Analyses of relatively uncontaminated " (super 14) C-dead" samples of wood suggest that backgrounds of 0.11 or -0.04 p MC are obtainable for both the ABOX-SC and ABA-SC procedures.
Where wood is significantly contaminated the ABOX-SC technique provides significantly better decontamination than either the ABA-SC technique or cellulose extraction alone, although CE-SC can produce comparably low backgrounds to the ABOX-SC procedure.
These atoms rapidly decay into radiocarbon-dioxide and along with ordinary CO2 are absorbed by living plants.
As plants enter the human and animal food chains the C14 dioxide enters their living tissue.
Even then, there remains an inbuilt age effect, albeit somewhat reduced.
In the late 1950's, the issue of presample age was identified as a causal factor in the difficulties encountered in accurately cross-dating the Julian calendar with that of the Yucatan Maya of Lowland Mexico.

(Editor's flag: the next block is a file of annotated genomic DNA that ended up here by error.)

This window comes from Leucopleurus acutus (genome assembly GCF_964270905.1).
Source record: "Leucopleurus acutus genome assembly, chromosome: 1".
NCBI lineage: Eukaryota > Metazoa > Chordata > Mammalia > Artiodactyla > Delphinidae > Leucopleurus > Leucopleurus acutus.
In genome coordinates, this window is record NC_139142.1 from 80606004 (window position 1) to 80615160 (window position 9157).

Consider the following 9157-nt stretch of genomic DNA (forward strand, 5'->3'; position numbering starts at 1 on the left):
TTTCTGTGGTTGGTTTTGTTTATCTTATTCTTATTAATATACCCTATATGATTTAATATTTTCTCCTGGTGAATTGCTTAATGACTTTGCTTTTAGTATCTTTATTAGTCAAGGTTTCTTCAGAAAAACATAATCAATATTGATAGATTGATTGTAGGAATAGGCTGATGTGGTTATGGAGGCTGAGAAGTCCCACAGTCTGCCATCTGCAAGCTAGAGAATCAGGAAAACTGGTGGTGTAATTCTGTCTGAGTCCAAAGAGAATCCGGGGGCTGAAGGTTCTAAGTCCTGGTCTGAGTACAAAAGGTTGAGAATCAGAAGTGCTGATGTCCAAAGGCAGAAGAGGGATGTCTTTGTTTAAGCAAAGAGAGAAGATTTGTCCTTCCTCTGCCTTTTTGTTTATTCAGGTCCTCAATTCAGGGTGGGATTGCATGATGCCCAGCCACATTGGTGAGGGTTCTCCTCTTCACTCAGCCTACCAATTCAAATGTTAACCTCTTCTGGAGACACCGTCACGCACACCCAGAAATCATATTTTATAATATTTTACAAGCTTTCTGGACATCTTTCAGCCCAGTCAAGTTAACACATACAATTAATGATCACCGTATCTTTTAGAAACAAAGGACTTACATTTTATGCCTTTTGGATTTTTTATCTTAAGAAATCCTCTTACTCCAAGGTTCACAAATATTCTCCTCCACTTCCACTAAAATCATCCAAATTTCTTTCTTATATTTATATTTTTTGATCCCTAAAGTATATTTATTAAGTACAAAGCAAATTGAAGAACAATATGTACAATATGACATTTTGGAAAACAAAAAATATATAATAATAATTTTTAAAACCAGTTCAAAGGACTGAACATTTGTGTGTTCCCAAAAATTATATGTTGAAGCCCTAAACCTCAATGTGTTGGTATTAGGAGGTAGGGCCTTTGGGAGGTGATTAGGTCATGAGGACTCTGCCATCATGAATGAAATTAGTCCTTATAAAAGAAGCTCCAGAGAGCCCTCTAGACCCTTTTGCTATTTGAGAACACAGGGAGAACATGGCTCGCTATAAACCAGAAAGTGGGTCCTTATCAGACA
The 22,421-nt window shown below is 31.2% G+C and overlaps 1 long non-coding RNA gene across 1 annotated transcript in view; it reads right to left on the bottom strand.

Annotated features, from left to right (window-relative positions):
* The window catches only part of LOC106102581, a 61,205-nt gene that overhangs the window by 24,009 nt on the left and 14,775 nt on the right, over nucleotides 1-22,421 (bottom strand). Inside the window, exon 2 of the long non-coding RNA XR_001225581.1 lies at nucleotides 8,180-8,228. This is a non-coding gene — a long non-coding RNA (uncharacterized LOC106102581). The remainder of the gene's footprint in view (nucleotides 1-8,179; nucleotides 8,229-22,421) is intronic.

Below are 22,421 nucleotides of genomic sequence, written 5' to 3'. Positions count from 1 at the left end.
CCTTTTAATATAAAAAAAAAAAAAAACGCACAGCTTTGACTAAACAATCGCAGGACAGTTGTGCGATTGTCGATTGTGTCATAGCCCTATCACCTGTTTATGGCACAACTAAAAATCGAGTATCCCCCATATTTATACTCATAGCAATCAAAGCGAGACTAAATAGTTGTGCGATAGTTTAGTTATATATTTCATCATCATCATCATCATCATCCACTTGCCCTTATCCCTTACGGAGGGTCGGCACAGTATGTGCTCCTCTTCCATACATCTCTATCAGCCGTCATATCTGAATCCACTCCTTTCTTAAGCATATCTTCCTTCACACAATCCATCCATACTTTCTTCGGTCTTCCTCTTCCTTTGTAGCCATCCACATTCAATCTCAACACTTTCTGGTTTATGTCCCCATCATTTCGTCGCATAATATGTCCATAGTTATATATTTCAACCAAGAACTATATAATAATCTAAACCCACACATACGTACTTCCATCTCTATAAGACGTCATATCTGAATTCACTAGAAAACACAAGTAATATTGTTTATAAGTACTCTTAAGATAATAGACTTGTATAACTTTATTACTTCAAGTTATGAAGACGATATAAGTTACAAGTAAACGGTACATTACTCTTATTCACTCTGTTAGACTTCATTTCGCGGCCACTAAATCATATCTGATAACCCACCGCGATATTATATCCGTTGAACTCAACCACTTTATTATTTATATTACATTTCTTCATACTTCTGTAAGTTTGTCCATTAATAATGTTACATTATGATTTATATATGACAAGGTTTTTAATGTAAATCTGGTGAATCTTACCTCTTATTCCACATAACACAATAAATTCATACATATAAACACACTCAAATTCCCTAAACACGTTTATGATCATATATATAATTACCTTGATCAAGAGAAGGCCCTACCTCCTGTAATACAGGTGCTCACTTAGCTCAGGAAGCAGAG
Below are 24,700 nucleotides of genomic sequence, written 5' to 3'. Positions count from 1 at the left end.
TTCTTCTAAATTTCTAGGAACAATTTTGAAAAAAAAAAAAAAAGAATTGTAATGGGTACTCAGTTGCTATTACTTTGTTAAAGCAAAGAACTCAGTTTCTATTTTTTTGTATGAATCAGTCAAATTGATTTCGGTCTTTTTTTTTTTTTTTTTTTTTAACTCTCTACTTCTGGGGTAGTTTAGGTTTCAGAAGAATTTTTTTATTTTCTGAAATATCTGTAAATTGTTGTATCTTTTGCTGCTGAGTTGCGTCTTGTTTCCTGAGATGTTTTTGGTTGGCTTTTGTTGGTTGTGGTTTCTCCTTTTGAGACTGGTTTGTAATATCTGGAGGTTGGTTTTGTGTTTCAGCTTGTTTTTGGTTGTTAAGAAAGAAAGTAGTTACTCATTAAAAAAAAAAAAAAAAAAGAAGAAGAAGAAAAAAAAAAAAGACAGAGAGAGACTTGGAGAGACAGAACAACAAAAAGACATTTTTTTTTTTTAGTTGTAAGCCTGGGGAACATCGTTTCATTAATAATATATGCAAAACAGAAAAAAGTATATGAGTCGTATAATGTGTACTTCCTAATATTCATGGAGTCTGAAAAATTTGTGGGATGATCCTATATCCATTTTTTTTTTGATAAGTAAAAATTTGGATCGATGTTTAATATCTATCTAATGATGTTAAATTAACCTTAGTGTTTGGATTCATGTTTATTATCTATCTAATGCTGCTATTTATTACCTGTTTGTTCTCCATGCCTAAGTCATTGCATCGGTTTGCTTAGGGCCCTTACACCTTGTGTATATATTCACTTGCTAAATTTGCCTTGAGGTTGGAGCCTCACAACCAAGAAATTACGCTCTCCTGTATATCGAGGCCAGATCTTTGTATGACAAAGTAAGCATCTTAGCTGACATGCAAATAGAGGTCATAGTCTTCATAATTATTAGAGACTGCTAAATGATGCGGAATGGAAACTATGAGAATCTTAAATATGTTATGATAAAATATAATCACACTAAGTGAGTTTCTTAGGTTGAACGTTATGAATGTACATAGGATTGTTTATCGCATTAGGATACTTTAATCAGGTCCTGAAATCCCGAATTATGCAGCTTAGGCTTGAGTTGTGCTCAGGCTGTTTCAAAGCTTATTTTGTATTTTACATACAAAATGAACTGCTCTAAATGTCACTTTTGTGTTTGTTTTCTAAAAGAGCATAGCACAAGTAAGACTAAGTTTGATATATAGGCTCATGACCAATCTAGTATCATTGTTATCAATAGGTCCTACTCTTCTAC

We compare radiocarbon accelerator mass spectrometry (AMS) ages of wood samples subjected to a conventional acid-base-acid pretreatment with stepped combustion (ABA-SC) with results from the same samples subjected to an acid-base-wet oxidation pretreatment with stepped combustion (ABOX-SC) and cellulose extraction with stepped combustion (CE-SC).
Nor can it tell if a much older spearhead was attached to a brand-new shaft.Radiocarbon or C14 dating employs complex systems of measuring the unstable isotopes in once living matter.There are three forms of carbon that naturally occur forming the building blocks of all plant and animal life.The stable C12 and C13, and the unstable or radioactive Carbon 14. Only one C14 atom exists for every one trillion C12 atoms.Nitrogen atoms in the upper atmosphere are struck by cosmic radiation and create C14 atoms.